• Niles Butts, junior, launch system specialist

The process of designing, building and perfecting their rocket required trial and error.

“One of the nice things about living in Russellville, Alabama, is there are plenty of open fields,” said Mark Keeton, a seventh-grade English teacher and faculty sponsor for the RCS Engineering Team. “There is one field about 10 minutes away from the school that we would go to launch on average three times a week.”

For the competition, teams had to design and build a model rocket that could travel to a height of 800 feet and return in 46 to 48 seconds. The rocket had to separate into at least two sections. The main section, containing a raw egg, could use only a single parachute as a recovery device. Scores were calculated based on how close the rocket came to the required height and time. A flight would be disqualified if the egg returned broken.

Launch after launch, the team studied the rocket’s design flaws and made adjustments until they had a consistently performing design. They did this while simultaneously gathering data about flights and weather conditions.

The team’s preparedness was tested in the days leading up to Paris when they lost all three of their rockets during practice launches. Losing rockets was not unusual—team captain Heath said they lost between 15 and 18 rockets in total—but the timing was only days before the international fly-off.

“We had no rockets and we were leaving in two days. So we spent two nights staying up until midnight, building rockets,” Heath said. “I think we all knew we had a pretty good design, and it was flying pretty well. We were confident.”

Alabama students win 2015 International Rocketry Competition at Paris Air Show.

Alabama’s RCS Engineering Team beat teams from France and the UK to claim first place at the 2015 International Rocketry Competition at the Paris Air Show in June.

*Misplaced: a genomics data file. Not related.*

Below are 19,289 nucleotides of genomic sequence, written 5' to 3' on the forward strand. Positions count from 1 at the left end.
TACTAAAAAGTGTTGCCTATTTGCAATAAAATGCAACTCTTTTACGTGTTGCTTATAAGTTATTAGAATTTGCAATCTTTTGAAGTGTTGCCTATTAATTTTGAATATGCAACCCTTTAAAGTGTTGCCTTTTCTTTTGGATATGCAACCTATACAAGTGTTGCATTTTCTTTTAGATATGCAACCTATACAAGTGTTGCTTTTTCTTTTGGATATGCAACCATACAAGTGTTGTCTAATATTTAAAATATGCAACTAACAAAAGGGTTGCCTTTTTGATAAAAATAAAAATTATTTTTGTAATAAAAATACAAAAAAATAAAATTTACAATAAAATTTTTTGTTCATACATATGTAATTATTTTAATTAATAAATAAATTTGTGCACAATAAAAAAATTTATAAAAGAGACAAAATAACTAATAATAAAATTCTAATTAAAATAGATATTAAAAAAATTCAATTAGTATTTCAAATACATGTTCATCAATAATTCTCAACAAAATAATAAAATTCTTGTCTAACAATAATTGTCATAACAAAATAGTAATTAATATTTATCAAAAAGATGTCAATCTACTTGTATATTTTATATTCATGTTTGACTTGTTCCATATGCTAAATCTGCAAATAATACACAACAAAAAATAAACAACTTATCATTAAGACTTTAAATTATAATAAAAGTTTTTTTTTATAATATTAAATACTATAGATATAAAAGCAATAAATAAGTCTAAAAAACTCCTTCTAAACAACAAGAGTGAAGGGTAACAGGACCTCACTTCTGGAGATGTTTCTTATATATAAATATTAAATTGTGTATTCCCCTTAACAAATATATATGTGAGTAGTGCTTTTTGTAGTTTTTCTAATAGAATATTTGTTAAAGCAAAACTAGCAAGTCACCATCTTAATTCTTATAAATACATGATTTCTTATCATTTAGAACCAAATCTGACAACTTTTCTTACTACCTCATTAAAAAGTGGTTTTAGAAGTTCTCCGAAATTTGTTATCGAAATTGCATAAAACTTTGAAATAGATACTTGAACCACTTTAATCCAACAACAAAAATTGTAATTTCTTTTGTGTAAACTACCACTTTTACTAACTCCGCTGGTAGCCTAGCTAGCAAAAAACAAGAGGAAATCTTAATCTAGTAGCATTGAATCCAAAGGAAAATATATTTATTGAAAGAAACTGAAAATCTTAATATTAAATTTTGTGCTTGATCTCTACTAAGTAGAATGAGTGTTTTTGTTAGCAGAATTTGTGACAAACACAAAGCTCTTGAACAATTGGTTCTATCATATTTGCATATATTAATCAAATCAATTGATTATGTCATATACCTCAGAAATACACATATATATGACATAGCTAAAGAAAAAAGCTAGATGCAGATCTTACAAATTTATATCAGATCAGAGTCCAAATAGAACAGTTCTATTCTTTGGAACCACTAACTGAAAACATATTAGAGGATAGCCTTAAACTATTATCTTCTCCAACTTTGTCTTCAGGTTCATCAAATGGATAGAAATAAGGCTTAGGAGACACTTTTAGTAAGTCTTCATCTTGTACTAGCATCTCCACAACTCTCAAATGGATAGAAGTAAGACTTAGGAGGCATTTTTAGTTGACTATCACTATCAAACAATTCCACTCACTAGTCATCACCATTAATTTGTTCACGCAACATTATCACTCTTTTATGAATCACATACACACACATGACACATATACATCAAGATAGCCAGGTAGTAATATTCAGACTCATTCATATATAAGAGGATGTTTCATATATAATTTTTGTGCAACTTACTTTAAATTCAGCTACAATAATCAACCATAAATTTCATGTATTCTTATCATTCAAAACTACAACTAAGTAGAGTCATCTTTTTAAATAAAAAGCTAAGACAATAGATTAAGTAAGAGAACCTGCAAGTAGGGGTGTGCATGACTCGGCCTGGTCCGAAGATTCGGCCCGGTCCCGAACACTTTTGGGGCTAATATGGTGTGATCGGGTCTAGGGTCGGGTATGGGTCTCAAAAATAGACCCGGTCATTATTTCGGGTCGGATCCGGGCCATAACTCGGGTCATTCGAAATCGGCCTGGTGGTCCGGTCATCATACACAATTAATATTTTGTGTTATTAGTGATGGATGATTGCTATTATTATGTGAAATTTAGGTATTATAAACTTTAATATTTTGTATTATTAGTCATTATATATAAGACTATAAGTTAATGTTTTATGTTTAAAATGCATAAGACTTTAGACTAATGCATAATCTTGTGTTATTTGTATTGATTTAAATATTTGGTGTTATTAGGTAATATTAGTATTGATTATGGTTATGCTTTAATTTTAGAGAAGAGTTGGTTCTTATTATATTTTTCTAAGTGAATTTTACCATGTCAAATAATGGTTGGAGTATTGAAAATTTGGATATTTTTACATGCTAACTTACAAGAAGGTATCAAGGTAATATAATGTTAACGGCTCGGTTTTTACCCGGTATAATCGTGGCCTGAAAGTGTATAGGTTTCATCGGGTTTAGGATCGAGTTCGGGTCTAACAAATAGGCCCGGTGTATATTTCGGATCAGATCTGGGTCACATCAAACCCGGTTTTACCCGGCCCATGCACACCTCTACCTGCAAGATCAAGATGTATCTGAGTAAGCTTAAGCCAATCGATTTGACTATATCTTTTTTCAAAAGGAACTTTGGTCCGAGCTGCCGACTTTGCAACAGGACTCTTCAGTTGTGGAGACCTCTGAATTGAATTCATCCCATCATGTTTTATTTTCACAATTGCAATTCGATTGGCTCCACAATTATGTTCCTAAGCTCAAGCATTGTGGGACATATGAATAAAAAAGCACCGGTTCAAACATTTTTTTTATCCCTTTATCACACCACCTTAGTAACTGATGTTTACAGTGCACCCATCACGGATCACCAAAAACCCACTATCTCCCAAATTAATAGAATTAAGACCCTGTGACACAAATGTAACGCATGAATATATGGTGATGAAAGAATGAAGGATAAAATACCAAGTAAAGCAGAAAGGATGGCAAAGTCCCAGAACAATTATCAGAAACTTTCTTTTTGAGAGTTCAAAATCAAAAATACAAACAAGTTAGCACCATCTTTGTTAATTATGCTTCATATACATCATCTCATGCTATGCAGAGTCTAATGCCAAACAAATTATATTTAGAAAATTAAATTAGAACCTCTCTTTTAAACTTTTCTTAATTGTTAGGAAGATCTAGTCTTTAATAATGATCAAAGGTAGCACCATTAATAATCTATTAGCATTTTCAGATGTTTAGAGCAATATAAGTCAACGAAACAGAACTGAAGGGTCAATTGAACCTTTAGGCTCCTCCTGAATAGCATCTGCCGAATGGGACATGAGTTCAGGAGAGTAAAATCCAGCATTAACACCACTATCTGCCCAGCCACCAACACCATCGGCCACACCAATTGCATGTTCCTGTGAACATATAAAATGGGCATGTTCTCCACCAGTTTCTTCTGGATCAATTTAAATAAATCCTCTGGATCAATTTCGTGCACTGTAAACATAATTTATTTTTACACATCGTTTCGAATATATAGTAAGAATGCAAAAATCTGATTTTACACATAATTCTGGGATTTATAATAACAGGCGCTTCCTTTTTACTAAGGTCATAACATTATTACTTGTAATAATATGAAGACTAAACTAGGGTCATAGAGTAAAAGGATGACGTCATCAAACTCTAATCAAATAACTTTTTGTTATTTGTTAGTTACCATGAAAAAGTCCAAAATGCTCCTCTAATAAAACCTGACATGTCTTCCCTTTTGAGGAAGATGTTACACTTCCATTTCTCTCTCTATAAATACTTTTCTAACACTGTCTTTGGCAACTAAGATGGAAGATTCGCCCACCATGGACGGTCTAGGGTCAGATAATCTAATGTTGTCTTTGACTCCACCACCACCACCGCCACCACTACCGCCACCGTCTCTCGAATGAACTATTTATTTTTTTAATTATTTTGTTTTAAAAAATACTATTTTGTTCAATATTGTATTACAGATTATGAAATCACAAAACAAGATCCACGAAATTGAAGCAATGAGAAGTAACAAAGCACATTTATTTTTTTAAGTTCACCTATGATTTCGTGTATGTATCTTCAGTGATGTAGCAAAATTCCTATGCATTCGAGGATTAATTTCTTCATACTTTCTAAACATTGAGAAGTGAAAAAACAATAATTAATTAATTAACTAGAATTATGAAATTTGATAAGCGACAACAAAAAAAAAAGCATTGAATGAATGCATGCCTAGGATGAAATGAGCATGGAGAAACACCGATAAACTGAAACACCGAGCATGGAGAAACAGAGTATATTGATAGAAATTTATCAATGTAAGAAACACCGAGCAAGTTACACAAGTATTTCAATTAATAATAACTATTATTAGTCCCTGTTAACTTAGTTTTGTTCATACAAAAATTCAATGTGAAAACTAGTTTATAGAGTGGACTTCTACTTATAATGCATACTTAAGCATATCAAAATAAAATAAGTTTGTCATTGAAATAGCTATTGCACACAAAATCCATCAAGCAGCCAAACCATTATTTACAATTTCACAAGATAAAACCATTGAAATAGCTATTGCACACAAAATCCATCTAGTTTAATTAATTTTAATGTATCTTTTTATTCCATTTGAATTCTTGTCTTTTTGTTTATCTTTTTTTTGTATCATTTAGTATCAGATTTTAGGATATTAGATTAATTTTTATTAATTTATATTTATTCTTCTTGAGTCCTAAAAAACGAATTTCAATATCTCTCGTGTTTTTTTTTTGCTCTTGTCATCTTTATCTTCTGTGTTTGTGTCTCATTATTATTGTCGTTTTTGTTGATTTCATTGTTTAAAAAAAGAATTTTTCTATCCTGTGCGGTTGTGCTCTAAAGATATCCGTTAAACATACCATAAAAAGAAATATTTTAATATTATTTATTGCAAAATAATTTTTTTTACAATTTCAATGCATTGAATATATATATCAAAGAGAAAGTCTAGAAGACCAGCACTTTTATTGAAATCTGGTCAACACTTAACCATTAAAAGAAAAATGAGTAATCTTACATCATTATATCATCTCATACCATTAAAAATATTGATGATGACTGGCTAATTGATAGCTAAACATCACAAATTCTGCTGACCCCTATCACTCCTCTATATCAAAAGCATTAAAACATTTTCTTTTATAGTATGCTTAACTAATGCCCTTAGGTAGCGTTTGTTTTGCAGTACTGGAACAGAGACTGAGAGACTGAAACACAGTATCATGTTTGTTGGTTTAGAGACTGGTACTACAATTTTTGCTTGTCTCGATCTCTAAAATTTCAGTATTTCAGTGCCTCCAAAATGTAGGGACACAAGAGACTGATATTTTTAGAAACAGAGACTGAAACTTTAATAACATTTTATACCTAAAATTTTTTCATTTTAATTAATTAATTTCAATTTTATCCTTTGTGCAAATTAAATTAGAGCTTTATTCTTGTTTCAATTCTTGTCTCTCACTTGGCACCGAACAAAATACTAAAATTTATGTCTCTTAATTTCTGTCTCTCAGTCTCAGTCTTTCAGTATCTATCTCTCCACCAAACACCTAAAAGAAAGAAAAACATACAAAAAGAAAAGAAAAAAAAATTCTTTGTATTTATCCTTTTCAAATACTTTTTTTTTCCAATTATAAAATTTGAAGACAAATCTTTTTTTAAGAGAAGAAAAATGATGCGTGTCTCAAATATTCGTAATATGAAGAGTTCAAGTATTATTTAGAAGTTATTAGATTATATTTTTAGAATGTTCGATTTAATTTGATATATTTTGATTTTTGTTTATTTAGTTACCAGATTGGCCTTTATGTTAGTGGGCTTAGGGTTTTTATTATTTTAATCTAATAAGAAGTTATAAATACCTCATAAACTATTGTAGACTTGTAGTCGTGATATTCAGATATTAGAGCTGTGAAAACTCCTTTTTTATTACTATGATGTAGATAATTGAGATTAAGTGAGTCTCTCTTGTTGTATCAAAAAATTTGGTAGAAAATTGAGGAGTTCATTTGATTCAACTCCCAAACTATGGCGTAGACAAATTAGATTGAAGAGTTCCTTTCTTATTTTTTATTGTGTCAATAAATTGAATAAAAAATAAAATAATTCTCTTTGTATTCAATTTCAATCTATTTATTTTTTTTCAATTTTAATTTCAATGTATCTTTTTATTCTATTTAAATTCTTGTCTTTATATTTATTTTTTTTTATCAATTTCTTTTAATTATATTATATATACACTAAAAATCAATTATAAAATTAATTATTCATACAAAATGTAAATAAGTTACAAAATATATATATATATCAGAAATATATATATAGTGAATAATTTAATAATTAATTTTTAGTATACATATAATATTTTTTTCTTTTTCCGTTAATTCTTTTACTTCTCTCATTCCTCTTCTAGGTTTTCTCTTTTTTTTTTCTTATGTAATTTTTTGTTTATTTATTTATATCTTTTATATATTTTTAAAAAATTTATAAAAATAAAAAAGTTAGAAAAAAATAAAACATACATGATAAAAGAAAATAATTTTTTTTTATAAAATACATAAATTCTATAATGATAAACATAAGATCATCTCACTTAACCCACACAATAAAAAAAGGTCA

ENGINEERING A LIFT-OFF

The RCS Engineering Team poses at the Raytheon chalet at the Paris Air Show, where it won the 2015 International Rocketry Competition.

As faculty sponsors, Cole and Keeton were always present as advisors, making sure the Russellville student team had everything it needed to compete. Tracy Burns, father of the team’s youngest member, Katie Burns, volunteered his time to be a mentor for the team. He works at the United Launch Alliance plant in nearby Decatur, where massive Atlas V and Delta IV rockets are assembled.

“He would come in and show the kids how to use some of the equipment that we have available to us. He took them under his wing, and the students took what he taught them and ran with it,” Keeton said.

With the new school year, the RCS Engineering Team will shift its focus back to robotics for the fall, but both Keeton and Cole expect to see more student interest in the spring’s rocketry program. And they are hopeful that their team’s success will encourage other local schools to get involved in the TARC program.

“Now that our team has done so well, there is a lot of buzz in the area,” Keeton said.